The difference between population and sample is easy to understand. Whether you study statistics in school or work as a statistician, the words population and sample will be used a lot. Hence, it is important to have a really good understanding of the meaning of these two words and the difference between them.

Population versus sample

What is a population?

For example, suppose a statistician is trying to find out:

  • Number of students living in the UK who can earn a bachelor’s degree before age 21.
  • Percentage of mothers who prefer to breastfeed their children in the United States
  • The prices of all Toyota Camrys sold in a country in the past three years.
  • Companies around the world starting their workers on $ 14 minimum wage.

The population is made up of students, mothers, Toyota Camrys, or companies.

The population for the above examples is

  • All students living in the UK.
  • All mothers living in the United States.
  • All Toyota Camrys sold in this country.

As you can see, the word population doesn’t just refer to people. It could refer to people or things like books or cars.

A population is the set of all elements in a statistical study.

In reality, you may never be able to get in touch with every single mom in the US or every single company around the world.

You may not be able to contact even half of all mothers, or even a tenth of all businesses around the world.

Sampling or sampling is important here.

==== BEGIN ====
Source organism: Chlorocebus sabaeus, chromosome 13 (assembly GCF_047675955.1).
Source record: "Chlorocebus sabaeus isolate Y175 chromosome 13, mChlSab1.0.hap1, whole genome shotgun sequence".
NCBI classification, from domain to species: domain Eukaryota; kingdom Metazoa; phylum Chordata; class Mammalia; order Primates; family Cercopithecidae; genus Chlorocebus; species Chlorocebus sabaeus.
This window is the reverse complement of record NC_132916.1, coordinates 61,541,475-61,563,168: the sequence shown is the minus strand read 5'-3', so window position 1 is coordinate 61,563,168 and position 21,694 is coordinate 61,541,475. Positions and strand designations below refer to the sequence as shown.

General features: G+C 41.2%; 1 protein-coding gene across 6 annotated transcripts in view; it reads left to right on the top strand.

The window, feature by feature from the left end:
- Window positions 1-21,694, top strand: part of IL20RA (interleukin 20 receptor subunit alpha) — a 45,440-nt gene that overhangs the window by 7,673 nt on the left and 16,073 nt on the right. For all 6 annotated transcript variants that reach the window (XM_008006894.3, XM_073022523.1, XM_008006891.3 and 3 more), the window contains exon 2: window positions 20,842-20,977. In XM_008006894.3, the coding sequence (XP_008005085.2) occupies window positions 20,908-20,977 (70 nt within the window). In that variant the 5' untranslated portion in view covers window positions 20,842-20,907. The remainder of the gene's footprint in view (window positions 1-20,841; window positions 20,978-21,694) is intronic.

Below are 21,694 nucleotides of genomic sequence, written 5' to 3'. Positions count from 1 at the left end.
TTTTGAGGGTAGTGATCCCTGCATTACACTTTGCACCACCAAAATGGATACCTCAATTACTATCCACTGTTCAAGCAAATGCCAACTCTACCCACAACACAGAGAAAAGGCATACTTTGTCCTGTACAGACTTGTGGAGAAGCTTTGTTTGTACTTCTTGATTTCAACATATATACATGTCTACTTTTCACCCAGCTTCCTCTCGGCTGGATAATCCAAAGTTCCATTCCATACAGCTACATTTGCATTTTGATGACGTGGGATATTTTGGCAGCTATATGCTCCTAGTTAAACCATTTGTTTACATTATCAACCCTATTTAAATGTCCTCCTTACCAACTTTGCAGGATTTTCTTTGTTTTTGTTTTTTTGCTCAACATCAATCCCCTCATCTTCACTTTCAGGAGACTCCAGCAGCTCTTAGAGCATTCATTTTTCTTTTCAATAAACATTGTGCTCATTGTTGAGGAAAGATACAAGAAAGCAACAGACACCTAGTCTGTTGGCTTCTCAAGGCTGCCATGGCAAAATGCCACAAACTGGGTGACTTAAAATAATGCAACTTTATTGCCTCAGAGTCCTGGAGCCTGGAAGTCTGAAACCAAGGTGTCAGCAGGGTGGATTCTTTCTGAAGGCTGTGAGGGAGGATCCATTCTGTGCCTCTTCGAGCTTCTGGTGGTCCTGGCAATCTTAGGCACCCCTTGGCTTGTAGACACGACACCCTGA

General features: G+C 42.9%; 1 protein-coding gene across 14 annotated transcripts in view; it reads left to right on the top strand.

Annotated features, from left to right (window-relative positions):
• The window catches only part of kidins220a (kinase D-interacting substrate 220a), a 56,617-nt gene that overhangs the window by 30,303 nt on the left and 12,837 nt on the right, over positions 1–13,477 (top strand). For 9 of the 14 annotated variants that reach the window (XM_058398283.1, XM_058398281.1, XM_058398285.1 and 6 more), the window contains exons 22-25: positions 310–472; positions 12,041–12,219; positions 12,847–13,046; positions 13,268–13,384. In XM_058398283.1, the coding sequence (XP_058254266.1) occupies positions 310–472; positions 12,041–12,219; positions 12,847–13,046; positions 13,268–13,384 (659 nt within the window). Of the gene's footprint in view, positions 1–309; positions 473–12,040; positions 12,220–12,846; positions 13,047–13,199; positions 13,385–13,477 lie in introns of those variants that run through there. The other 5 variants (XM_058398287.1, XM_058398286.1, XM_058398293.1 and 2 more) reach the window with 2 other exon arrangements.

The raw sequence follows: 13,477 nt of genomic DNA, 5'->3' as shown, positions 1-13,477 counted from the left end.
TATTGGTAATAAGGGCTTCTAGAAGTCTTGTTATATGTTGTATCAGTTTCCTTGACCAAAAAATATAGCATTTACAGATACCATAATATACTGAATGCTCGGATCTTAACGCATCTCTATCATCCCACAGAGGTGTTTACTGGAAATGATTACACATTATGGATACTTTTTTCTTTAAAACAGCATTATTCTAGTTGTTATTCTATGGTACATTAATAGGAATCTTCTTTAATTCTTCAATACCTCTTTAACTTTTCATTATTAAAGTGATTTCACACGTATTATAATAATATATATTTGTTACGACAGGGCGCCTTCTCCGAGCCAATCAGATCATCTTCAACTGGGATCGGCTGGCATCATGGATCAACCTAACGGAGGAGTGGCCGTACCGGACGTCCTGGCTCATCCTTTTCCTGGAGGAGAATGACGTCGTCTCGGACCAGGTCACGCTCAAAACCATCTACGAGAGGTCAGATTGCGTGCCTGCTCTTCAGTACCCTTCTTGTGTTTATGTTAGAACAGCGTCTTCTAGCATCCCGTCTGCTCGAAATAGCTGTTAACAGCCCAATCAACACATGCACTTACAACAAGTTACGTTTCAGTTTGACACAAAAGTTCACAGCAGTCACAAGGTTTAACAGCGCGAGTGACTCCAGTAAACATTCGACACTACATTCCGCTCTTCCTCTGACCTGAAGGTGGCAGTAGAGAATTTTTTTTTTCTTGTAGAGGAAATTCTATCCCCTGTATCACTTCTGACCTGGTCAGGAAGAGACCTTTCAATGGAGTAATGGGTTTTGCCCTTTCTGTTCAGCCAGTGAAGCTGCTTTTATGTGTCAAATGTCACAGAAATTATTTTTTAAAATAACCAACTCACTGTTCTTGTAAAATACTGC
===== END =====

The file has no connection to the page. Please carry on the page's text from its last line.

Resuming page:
What is a sample?

Since it is not always possible to come into contact with all members of a population, research is usually only carried out with part of the population.

For example, a study to find out how many mothers breastfeed their children could be done with just a few thousand mothers.

A sample is a fraction of the population.

In 2009, the estimated number of mothers in the United States was about 85 million.

For example, suppose you select ten thousand mothers to find out who is breastfeeding their children.

  • 85 million is the population
  • 10 thousand is the test.

For example, let’s say you want to know the prices of all Toyota Camrys sold in the United States. There’s a lot of data here because even if you focus on a single company, prices can vary a lot.

Suppose there are 50,000 variations of the price and you choose 300 variations.

  • 50,000 is your population

In some cases it may well be possible to get in touch with every member of the population.

Of course, your population has to be small. For example, let’s say a school has 5,000 students.

5000 is your population.

With good planning and organization, you can potentially get in touch with all of this population’s students.

In summary, here is the difference between population and sample

The population is the set of all elements, while the sample is a subset or a small part of the population.


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Difference between population and sample quiz


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